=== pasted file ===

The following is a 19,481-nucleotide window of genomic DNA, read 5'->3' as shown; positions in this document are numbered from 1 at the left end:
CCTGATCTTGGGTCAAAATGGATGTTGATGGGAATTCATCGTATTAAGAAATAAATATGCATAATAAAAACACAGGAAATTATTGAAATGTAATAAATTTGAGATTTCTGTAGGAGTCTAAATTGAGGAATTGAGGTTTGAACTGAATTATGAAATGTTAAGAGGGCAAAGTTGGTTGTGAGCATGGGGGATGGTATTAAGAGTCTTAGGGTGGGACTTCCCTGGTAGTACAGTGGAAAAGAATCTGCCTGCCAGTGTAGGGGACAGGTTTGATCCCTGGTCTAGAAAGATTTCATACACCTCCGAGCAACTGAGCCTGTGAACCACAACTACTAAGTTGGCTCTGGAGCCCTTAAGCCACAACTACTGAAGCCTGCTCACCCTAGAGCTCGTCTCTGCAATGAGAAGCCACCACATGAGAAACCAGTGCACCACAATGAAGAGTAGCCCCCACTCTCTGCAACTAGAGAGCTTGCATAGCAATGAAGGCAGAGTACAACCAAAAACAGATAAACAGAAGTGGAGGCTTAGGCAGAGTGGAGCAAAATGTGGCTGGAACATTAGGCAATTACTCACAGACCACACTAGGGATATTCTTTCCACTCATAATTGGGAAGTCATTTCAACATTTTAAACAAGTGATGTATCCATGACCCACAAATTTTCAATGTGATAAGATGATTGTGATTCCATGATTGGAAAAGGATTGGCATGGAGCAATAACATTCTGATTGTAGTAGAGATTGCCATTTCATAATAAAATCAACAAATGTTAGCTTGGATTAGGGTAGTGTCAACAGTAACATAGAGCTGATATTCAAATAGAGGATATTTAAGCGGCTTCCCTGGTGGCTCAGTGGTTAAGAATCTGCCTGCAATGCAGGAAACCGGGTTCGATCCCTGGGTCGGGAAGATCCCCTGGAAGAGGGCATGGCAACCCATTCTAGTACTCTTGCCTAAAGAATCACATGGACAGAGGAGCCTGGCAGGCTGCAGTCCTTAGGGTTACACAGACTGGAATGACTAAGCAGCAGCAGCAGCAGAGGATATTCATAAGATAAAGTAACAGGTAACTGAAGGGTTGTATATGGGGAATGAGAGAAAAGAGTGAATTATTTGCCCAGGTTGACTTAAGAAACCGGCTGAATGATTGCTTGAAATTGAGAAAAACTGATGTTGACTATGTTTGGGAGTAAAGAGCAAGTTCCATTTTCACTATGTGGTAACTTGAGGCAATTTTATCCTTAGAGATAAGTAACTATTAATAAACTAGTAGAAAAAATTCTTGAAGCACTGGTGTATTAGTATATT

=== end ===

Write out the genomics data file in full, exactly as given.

The following is a 19,481-nucleotide window of genomic DNA, read 5'->3' as shown; positions in this document are numbered from 1 at the left end:
CCTGATCTTGGGTCAAAATGGATGTTGATGGGAATTCATCGTATTAAGAAATAAATATGCATAATAAAAACACAGGAAATTATTGAAATGTAATAAATTTGAGATTTCTGTAGGAGTCTAAATTGAGGAATTGAGGTTTGAACTGAATTATGAAATGTTAAGAGGGCAAAGTTGGTTGTGAGCATGGGGGATGGTATTAAGAGTCTTAGGGTGGGACTTCCCTGGTAGTACAGTGGAAAAGAATCTGCCTGCCAGTGTAGGGGACAGGTTTGATCCCTGGTCTAGAAAGATTTCATACACCTCCGAGCAACTGAGCCTGTGAACCACAACTACTAAGTTGGCTCTGGAGCCCTTAAGCCACAACTACTGAAGCCTGCTCACCCTAGAGCTCGTCTCTGCAATGAGAAGCCACCACATGAGAAACCAGTGCACCACAATGAAGAGTAGCCCCCACTCTCTGCAACTAGAGAGCTTGCATAGCAATGAAGGCAGAGTACAACCAAAAACAGATAAACAGAAGTGGAGGCTTAGGCAGAGTGGAGCAAAATGTGGCTGGAACATTAGGCAATTACTCACAGACCACACTAGGGATATTCTTTCCACTCATAATTGGGAAGTCATTTCAACATTTTAAACAAGTGATGTATCCATGACCCACAAATTTTCAATGTGATAAGATGATTGTGATTCCATGATTGGAAAAGGATTGGCATGGAGCAATAACATTCTGATTGTAGTAGAGATTGCCATTTCATAATAAAATCAACAAATGTTAGCTTGGATTAGGGTAGTGTCAACAGTAACATAGAGCTGATATTCAAATAGAGGATATTTAAGCGGCTTCCCTGGTGGCTCAGTGGTTAAGAATCTGCCTGCAATGCAGGAAACCGGGTTCGATCCCTGGGTCGGGAAGATCCCCTGGAAGAGGGCATGGCAACCCATTCTAGTACTCTTGCCTAAAGAATCACATGGACAGAGGAGCCTGGCAGGCTGCAGTCCTTAGGGTTACACAGACTGGAATGACTAAGCAGCAGCAGCAGCAGAGGATATTCATAAGATAAAGTAACAGGTAACTGAAGGGTTGTATATGGGGAATGAGAGAAAAGAGTGAATTATTTGCCCAGGTTGACTTAAGAAACCGGCTGAATGATTGCTTGAAATTGAGAAAAACTGATGTTGACTATGTTTGGGAGTAAAGAGCAAGTTCCATTTTCACTATGTGGTAACTTGAGGCAATTTTATCCTTAGAGATAAGTAACTATTAATAAACTAGTAGAAAAAATTCTTGAAGCACTGGTGTATTAGTATATT